Steven A. Rudnitsky chose Temple University, in part, because his family lived in Philadelphia and it was the school where his father earned a bachelor’s degree through the GI Bill after serving in the U.S. Navy during World War II. His father’s education served him well, preparing him for a 35-year career with the U.S. Treasury as a tax auditor. “By the time I graduated, I knew I didn’t want to be an accountant, so I decided to take a different course,” Mr. Rudnitsky says. “By pursuing a corporate career, I was able to apply my management and accounting training while exploring other interests, notably marketing.”
After graduating, Mr. Rudnitsky joined McNeil Consumer Products, a Johnson & Johnson company. Three years into his career, the company was plunged into a crisis when seven people in the Chicago area died after ingesting Extra Strength Tylenol, a pain reliever that was one of the company’s leading products. An investigation later revealed someone added poison to Tylenol capsules on store shelves. Then-CEO James Burke immediately halted all production of Tylenol and issued a nationwide recall at a cost of $100 million. In the process, Tylenol’s market share fell from 35 to 8 percent. But Mr. Burke’s decisive actions helped restore the company’s reputation and helped the pain reliever’s market share to rebound in less than a year. His actions also left an indelible impression on Mr. Rudnitsky. “This up-close experience helped me appreciate the importance of leadership in the corporate world,” he says. “Johnson & Johnson survived the tragedy because Jim Burke earlier had recommitted the company to a credo developed by CEO Robert Wood Johnson in the 1940s. The credo stated that J&J’s first responsibility was to its customers and then to employees, management, communities, and stockholders—in that order.” After more than three years at Johnson & Johnson, Mr. Rudnitsky joined PepsiCo and worked his way up to become vice president of on-premises development for Pepsi Cola International. “PepsiCo’s corporate culture is extremely aggressive and competitive,” he said. “This culture was driven, in no small part, by a longstanding rivalry with Coca-Cola, which reached a zenith of sorts during my 12 years at Pepsi.” Under the leadership of then-CEO Roger Enrico, PepsiCo began conducting taste tests with blindfolded consumers, called the “Pepsi Challenge.” When tests suggested that more consumers preferred Pepsi to Coke, sales started to climb, and the Pepsi Challenge was expanded nationwide. Driven to near-distraction by the Pepsi Challenge, Coca-Cola did the unthinkable and changed its sacred formula, introducing the “New Coke” in 1985. As history would prove, Coca-Cola misjudged its loyal customers and the marketplace. A backlash forced the company—in short order—to restore its original formula, which it renamed “Coke Classic.” After more than 12 years at PepsiCo, Mr. Rudnitsky went on to work for iconic companies in packaged-goods and lodging, including The Pillsbury Company, Nabisco, Kraft Foods, Cendant Corporation, Wyndham Worldwide, Dolce Hotels & Resorts, Miraval Group, and Hyatt Hotels Corporation. During that time, he bought and sold two companies, participated in two initial public offerings and moved into the world of private equity. He credits the chief executives of each company he served with teaching him valuable lessons on the job: crisis management from Jim Burke of Johnson and Johnson; staying ahead of the competition from Roger Enrico of PepsiCo; optimizing organizational value and product innovation from Jim Kilts of Nabisco; and delivering on core value propositions from Steve Holmes of Wyndham Worldwide. “Perhaps the most important lesson I learned during my career is that leaders make a difference,” he says. “The higher you move up in an organization, the greater is your responsibility to help those around you achieve objectives and remove obstacles to their success. If your quest is to work your way up the organizational ladder, you ultimately will become the one person upon whom everyone else depends for vision and inspiration.” Mr. Rudnitsky credits Temple University and the Fox School of Business with laying a solid foundation for his career. “The sum of the parts of my education built my skillset to the point that I could have a thought-provoking and intelligent conversation with any business person,” he says.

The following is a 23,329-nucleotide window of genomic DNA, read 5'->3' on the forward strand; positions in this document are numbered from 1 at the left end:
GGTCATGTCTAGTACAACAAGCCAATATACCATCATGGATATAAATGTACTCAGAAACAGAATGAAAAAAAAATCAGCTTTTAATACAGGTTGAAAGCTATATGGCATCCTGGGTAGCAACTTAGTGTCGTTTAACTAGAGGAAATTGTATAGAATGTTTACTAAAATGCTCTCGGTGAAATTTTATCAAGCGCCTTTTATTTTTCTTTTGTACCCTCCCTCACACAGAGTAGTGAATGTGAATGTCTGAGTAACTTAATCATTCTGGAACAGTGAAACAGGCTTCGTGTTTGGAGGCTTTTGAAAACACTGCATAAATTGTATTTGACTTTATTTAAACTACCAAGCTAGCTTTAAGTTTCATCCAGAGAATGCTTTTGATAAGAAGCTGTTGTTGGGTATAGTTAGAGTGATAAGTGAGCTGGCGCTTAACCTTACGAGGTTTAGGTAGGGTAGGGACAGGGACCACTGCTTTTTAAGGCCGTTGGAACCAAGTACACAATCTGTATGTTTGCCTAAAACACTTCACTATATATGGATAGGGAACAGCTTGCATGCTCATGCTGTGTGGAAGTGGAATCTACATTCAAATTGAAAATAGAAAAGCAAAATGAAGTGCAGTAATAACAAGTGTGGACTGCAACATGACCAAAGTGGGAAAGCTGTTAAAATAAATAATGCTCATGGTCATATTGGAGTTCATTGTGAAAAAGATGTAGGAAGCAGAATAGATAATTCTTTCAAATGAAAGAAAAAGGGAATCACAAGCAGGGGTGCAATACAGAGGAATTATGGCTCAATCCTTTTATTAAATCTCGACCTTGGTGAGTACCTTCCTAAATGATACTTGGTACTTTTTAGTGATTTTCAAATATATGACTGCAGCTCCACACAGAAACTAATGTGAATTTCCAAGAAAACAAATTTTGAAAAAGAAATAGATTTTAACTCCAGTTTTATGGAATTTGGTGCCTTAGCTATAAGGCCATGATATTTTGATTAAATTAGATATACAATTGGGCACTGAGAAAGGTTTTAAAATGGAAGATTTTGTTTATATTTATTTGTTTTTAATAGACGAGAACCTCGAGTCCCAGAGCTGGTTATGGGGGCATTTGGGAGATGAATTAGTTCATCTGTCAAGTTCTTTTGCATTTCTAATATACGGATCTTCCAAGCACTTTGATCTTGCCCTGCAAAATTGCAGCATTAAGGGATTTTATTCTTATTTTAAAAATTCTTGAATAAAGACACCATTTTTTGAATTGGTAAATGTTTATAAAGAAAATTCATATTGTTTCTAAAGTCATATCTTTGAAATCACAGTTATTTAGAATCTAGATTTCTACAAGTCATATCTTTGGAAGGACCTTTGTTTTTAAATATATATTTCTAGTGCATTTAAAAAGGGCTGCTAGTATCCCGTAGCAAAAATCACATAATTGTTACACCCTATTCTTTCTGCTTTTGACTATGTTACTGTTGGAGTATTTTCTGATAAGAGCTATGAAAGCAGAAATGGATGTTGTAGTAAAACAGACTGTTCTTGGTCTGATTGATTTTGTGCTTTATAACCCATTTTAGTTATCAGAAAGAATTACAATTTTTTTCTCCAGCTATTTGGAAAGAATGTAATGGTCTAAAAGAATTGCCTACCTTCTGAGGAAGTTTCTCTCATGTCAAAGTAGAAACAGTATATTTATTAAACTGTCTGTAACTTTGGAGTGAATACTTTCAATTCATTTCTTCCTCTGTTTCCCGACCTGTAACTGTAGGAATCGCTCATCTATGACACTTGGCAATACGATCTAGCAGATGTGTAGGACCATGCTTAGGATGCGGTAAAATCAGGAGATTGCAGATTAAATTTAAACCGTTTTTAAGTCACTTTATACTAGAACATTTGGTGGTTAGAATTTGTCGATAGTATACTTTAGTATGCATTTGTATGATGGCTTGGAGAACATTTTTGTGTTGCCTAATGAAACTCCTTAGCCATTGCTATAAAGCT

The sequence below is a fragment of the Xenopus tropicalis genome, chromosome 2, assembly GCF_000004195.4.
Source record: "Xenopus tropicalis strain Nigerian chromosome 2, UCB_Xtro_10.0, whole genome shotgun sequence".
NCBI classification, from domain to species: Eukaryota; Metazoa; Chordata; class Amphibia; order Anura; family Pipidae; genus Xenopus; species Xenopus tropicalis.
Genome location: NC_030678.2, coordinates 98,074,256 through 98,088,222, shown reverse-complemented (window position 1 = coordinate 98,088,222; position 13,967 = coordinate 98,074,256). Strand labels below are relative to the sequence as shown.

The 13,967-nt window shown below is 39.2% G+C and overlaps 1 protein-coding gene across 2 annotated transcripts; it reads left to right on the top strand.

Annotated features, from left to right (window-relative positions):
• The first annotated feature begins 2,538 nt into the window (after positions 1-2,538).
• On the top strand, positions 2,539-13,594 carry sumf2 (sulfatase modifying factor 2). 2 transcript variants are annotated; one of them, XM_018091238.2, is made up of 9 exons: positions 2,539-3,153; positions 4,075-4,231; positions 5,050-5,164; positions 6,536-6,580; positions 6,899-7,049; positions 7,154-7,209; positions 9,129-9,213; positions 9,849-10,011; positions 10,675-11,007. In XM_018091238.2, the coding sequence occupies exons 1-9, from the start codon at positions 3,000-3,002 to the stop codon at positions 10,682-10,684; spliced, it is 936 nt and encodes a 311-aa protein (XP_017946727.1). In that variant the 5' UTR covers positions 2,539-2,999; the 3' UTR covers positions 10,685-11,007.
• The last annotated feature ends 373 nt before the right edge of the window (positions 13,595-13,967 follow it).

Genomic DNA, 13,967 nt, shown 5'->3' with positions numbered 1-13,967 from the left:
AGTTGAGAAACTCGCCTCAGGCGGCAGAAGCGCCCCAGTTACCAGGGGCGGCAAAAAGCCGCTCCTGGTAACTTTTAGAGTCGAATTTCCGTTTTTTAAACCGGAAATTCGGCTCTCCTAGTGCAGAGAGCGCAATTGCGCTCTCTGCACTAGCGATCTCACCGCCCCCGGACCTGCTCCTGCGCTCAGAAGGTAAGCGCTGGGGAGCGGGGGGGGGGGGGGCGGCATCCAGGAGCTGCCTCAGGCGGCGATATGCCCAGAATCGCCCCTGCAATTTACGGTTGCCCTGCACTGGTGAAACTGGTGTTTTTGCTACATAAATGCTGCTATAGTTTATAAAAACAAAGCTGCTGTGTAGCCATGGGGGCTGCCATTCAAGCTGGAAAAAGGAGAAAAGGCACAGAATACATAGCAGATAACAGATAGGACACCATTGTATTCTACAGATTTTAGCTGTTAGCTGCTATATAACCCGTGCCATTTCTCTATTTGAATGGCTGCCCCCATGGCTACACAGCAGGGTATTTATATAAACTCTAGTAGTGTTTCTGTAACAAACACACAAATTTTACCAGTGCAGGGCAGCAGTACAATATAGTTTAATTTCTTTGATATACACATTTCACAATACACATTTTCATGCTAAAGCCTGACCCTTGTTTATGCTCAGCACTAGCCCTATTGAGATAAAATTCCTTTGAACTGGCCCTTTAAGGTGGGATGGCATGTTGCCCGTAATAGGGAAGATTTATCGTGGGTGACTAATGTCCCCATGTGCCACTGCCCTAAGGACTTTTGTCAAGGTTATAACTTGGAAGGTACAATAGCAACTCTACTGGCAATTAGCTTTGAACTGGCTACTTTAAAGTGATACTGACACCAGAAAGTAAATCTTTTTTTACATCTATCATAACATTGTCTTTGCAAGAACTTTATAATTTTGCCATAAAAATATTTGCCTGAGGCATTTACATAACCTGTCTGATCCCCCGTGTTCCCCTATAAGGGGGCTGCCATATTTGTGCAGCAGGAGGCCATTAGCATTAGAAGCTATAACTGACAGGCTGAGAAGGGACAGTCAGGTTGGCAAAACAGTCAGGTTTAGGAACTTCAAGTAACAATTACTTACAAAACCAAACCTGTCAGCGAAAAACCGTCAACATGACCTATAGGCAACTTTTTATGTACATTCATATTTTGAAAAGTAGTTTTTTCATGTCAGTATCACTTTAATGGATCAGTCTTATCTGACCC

Temple University Degree
Bachelor of Business Administration ’80, Fox School of Business
Title & Company
Former president and CEO, Miraval Group, Dolce Hotels & Resorts and Wyndham Hotel Group
Temple University Awards & Affiliatons
- Dean’s Advisory Board, Fox School of Business
- Former Executive-in-Residence, School of Sport, Tourism and Hospitality Management
- Commencement speaker, Fox School of Business, 2007
What I wanted to be when I was 20 years old
By the time I graduated, I knew I didn’t want to be an accountant, so, I decided to take a different course. By pursuing a corporate career, I was able to apply my management and accounting training while exploring other interests, notably marketing.
Best piece of advice anyone ever gave me
My father, who graduated from Temple through the GI Bill, kept his expectations for me simple: I needed to graduate college. From there, I could do whatever I wanted. It just had to be legal and moral. With that kind of freedom, I was able to come into my own.